The Carlisle Mosquito Online

Friday, March 10, 2006


BOH works to link towns for emergency cooperation

As bird flu spreads accross Europe and the possiblility of pandemics seem less remote, Carlisle's Board of Healths (BOH) is working to increase emergency preparedness.

Boards of Health in region

to increase mutual aid

If a public health emergency overwhelmed a town's resources, would neighboring towns give aid? On February 28 the Board of Health approved a draft of a Town Meeting Article authorizing Carlisle to enter into mutual aid agreements relative to public health emergencies. The Massachusetts Department of Public Health has stipulated that each city and town in the state execute such an inter-municipal mutual aid agreement.

Carlisle could be the town asking for help or the one providing it, with participating towns defined by public health regions already determined by the state. Carlisle is one of 34 towns in the Region 4A Public Health Coalition. If the Article is approved by voters in May, the Carlisle BOH will enter into an agreement with Region 4A, as well as with Region 3, which contains the adjacent towns of Westford, Chelmsford and Billerica.

What kind of public health emergency might require mutual aid? Some examples given by the state Department of Public Health are: an oil truck overturns in a nearby town; a Giardia outbreak overwhelms the health department of a small town; three adjacent towns must conduct regional flu clinics at a local mall due to a shortage of flu vaccine; or perhaps a food worker at a local school is infected with Hepatitis A.

State assistance

BOH agent Linda Fantasia was scheduled to attend a state-run training session this week on pandemic flu response. She said that if Carlisle were to face such an emergency, the state Department of Public Health and its Division of Epidemiology would be available at any time to advise the local BOH. We are being "well supplied" with personal protection equipment, such as respirators and white suits, according to Fantasia.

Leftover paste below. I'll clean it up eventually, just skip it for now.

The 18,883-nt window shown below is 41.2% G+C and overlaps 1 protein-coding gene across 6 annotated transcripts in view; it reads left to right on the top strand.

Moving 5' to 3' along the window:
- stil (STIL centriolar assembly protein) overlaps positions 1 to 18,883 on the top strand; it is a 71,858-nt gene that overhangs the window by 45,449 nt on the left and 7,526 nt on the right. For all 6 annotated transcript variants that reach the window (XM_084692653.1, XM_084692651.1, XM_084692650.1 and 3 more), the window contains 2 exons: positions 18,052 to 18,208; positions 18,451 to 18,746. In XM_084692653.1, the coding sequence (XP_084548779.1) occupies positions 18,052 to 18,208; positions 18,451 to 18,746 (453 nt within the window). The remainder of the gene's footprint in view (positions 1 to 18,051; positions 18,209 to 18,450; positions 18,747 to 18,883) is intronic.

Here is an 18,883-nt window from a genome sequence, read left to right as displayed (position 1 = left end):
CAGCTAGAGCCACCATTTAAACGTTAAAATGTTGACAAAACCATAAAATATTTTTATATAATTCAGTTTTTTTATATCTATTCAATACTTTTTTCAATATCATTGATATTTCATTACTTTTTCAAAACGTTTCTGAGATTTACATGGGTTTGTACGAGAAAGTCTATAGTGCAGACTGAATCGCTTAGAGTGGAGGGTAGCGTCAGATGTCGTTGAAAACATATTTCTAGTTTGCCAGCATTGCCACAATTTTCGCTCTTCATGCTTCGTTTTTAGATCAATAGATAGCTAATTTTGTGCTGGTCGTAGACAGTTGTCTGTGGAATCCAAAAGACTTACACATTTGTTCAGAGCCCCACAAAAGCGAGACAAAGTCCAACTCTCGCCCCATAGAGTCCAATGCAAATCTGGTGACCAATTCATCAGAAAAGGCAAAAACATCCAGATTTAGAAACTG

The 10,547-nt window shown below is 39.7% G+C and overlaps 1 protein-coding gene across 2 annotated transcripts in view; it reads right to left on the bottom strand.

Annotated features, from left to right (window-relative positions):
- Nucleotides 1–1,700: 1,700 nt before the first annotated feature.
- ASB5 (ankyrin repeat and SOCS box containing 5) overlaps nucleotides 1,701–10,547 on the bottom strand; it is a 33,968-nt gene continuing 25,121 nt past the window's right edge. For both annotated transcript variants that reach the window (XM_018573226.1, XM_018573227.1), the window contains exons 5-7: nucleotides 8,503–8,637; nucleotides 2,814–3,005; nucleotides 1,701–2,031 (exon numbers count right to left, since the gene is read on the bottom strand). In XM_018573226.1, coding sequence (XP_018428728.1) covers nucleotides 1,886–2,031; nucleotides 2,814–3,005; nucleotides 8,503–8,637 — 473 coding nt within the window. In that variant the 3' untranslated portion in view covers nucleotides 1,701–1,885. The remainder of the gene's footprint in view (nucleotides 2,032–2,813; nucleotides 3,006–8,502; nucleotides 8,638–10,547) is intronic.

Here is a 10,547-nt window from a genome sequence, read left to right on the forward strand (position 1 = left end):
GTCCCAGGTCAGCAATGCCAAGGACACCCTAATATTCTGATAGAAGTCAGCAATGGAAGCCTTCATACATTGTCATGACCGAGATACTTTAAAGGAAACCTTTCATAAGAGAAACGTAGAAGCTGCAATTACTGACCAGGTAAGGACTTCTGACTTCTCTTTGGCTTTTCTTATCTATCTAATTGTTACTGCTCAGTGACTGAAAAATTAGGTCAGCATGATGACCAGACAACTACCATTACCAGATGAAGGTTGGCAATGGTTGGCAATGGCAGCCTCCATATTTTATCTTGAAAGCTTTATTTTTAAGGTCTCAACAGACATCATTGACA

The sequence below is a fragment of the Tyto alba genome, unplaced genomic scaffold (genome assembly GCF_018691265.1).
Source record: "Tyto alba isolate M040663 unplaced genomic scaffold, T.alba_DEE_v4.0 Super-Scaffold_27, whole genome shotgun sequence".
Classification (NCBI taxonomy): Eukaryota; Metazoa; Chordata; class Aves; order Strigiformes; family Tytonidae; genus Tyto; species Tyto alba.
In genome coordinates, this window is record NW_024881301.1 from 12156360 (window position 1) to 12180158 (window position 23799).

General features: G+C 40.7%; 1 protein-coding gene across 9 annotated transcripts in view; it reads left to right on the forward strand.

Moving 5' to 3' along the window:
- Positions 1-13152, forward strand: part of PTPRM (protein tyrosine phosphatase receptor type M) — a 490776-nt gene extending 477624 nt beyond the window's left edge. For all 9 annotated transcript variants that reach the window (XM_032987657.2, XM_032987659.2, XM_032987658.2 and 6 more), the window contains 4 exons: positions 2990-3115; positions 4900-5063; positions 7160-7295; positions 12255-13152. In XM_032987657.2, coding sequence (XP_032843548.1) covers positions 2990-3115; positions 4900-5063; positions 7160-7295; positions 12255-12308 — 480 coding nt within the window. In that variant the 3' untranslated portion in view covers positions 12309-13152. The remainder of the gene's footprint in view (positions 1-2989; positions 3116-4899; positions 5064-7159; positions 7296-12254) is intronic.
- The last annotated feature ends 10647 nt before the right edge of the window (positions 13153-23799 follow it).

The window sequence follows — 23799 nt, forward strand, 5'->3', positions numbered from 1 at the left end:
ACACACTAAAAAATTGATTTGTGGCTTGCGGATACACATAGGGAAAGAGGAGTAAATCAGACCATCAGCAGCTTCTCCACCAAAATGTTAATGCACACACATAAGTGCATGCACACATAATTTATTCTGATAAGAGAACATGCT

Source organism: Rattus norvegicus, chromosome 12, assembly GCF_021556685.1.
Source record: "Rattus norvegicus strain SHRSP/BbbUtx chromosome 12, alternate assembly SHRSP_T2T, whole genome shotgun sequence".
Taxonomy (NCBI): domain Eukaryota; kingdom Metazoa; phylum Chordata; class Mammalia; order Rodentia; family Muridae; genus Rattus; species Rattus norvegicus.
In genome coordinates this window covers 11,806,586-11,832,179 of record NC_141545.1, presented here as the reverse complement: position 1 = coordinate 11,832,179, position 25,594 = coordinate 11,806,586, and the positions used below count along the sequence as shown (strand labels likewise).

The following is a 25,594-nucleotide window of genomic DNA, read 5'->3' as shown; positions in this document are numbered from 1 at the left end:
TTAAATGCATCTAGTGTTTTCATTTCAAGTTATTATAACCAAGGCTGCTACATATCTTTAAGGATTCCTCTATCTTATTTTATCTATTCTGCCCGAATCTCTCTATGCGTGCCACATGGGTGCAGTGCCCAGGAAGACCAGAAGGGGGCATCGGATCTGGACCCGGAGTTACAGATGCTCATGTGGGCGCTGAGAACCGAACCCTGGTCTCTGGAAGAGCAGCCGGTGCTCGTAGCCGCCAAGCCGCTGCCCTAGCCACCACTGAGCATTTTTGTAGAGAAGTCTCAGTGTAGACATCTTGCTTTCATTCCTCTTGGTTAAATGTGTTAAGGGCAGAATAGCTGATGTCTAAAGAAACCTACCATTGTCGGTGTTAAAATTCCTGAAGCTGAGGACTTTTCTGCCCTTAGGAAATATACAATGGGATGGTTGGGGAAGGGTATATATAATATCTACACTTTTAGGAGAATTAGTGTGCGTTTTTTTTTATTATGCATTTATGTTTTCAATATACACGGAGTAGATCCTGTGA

Medical Reserve Core

The BOH hopes to have a Medical Reserve Core (MRC) database in place in the next several weeks. Through the upcoming Health Fair on April 9, press releases and by combing the census data, they will contact town residents, active or retired, who have medical training as doctors, nurses, emergency medical technicians, and also dentists and veterinarians, with the aim of creating a database of skilled people who would be willing to volunteer during a medical emergency. A large list is needed, because many medical professionals would be busy elsewhere, such as hospitals.

There are regional plans to create an MRC web site by the end of August. The first MRC in Massachusetts was organized in 2003 on Cape Cod, and there are currently about 390 across the country. Billerica, Chelmsford and Westford all belong to an MRC group of seven communities on the web site: More information is also available on the national web site:

2006 The Carlisle Mosquito